Diablo® III

canem mortuum liber - Latin

01/17/2014 01:54 PMPosted by Uninstalled
Latin is very depended on capitalization of words for meaning.

liber means book.

So Canem mortuum liber should mean - Book of Dead Dog.


I looked at the latin dict. as well, and saw book, which wouldn't fit in with dog, let alone a dead one :)

However, Liber (after Roman Liber Pater) means free.

Liberary
Liberation

http://en.wikipedia.org/wiki/Liber_%28disambiguation%29
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I just thought, that this phrase is actually in the item window description at the top, much like 'Angelic Wings', or 'Blade Wings', so my interpretation could be wrong ( I admit that ). It could be 'the book of the dead dog".
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90 Night Elf Hunter
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01/17/2014 01:33 PMPosted by KingD


Yep. Idioms do not translate well word for word. For instance, translate "it came from out of the blue" into a foreign language word for word, and the speakers of that language would probably wonder how could anything emerge from a color. At least those who don't speak idiomatic American English.

It's probably the same with this Latin phrase.


"it came from out of the blue" you could translate in danish (my native language) and it would mean the same word for word. I have no idea if we share US/UK idioms, I would think so, since danish and english have influenced each other. Vikings brought Nordic to England, and in turn took some words with them back home. There are many words with similarities in english / Nordic (especially danish)

Hound = Hund
Egg = Æg
Land = Land (may also mean country in danish defined by context)
swimming = svømmer
conflict = konflikt
long = lang (longing however, would be længsel in danish)

"it came from out of the blue"
"det kom ud af det blå"

And a great deal of others as well :)


I think you're right; we have something in common--somewhere. Poor English has been beset by not only German and Nordic, but also French, Spanish (especially American English), Latin, and who knows what else.

English is truly the Heinz 57 of the world's languages.
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01/17/2014 02:07 PMPosted by Ryaskybird
English is truly the Heinz 57 of the world's languages.


LoL!

:o)
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01/17/2014 01:54 PMPosted by Uninstalled
Latin is very depended on capitalization of words for meaning.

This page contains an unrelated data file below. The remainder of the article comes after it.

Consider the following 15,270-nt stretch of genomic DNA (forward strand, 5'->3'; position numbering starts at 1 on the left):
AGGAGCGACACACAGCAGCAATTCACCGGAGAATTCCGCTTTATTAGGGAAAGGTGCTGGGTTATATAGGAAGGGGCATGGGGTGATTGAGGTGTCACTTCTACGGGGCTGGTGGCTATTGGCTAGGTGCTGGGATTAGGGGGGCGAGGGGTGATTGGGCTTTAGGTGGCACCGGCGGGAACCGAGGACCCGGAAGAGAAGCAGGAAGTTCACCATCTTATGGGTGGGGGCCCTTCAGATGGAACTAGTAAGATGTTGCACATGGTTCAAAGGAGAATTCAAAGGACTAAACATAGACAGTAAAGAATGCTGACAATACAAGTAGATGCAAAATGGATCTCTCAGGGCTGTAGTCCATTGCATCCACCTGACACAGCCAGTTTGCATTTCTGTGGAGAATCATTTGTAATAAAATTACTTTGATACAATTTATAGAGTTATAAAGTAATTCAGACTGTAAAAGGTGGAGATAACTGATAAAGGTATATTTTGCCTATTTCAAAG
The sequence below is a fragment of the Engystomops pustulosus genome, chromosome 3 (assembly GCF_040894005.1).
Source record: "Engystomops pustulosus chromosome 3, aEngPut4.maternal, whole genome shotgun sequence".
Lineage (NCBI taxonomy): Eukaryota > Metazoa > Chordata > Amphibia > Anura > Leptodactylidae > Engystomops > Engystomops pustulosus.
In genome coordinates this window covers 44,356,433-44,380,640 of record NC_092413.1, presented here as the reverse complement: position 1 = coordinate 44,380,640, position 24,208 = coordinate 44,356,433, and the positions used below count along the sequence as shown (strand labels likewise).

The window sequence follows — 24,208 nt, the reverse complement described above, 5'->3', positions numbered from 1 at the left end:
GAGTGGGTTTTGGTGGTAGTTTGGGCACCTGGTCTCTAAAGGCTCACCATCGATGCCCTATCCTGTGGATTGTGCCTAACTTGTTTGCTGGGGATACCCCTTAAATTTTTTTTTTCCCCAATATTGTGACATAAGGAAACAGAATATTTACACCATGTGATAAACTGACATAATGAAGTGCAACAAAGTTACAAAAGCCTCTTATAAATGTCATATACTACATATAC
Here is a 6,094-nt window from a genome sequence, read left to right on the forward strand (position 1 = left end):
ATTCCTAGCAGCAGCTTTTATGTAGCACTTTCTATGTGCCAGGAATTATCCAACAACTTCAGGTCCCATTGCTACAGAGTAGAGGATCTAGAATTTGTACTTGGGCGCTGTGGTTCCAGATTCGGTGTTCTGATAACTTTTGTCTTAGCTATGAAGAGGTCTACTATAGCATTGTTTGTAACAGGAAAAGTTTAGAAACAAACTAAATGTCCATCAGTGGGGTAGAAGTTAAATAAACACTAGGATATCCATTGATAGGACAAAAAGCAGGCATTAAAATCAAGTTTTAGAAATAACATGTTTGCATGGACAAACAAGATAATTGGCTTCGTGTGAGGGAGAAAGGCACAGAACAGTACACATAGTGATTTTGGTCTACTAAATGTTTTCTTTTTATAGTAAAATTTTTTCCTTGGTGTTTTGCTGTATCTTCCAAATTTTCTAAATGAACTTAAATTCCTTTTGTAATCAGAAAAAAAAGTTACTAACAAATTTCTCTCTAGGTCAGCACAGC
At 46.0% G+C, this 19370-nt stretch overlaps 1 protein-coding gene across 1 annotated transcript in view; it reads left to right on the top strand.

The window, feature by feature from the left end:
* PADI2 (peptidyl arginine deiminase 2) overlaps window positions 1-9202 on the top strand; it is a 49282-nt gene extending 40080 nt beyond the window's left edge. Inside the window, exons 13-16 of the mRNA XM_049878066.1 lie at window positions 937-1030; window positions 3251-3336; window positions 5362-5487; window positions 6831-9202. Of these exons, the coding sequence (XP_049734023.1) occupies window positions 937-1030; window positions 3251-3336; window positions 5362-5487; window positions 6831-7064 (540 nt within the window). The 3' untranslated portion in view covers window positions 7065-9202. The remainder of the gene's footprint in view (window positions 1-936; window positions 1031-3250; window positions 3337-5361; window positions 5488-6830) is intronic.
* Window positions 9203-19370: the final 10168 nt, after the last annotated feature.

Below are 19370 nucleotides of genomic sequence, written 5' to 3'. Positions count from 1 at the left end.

liber means book.

So Canem mortuum liber should mean - Book of Dead Dog.


And this is what I postulated in chat last night. Bliz uses items to learn/spawn pets. A book of dead dog is what I figured they were going for.
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Latin is very depended on capitalization of words for meaning.

liber means book.

So Canem mortuum liber should mean - Book of Dead Dog.


And this is what I postulated in chat last night. Bliz uses items to learn/spawn pets. A book of dead dog is what I figured they were going for.


Well then, yes, that would give more meaning to book :)

We need a blue on this. Now I am curious!!
Edited by KingD#2483 on 1/17/2014 2:15 PM PST
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90 Night Elf Hunter
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01/17/2014 01:11 PMPosted by Ensgnblack


Yep. Idioms do not translate well word for word. For instance, translate "it came from out of the blue" into a foreign language word for word, and the speakers of that language would probably wonder how could anything emerge from a color. At least those who don't speak idiomatic American English.

It's probably the same with this Latin phrase.


While true, this should come out to something grammatically, regardless of making sense. The problem here is that the phrase does not work grammatically, unless I am missing something about it.

- There is no verb, or the verb (liber could be from liberare) is the wrong form for anything.
- The two words mortuum and canem go together, but cannot go with (agree with, in grammar) with liber.


I can't speak directly to your point as I don't know Latin, but I wonder, given the phrasing, if the phrase is a motto for a foreign company in the Roman legions, or was found on a family's coat of arms, or something like that. If so, it may deliberately be ungrammatical.
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90 Night Elf Hunter
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01/17/2014 02:14 PMPosted by MissCheetah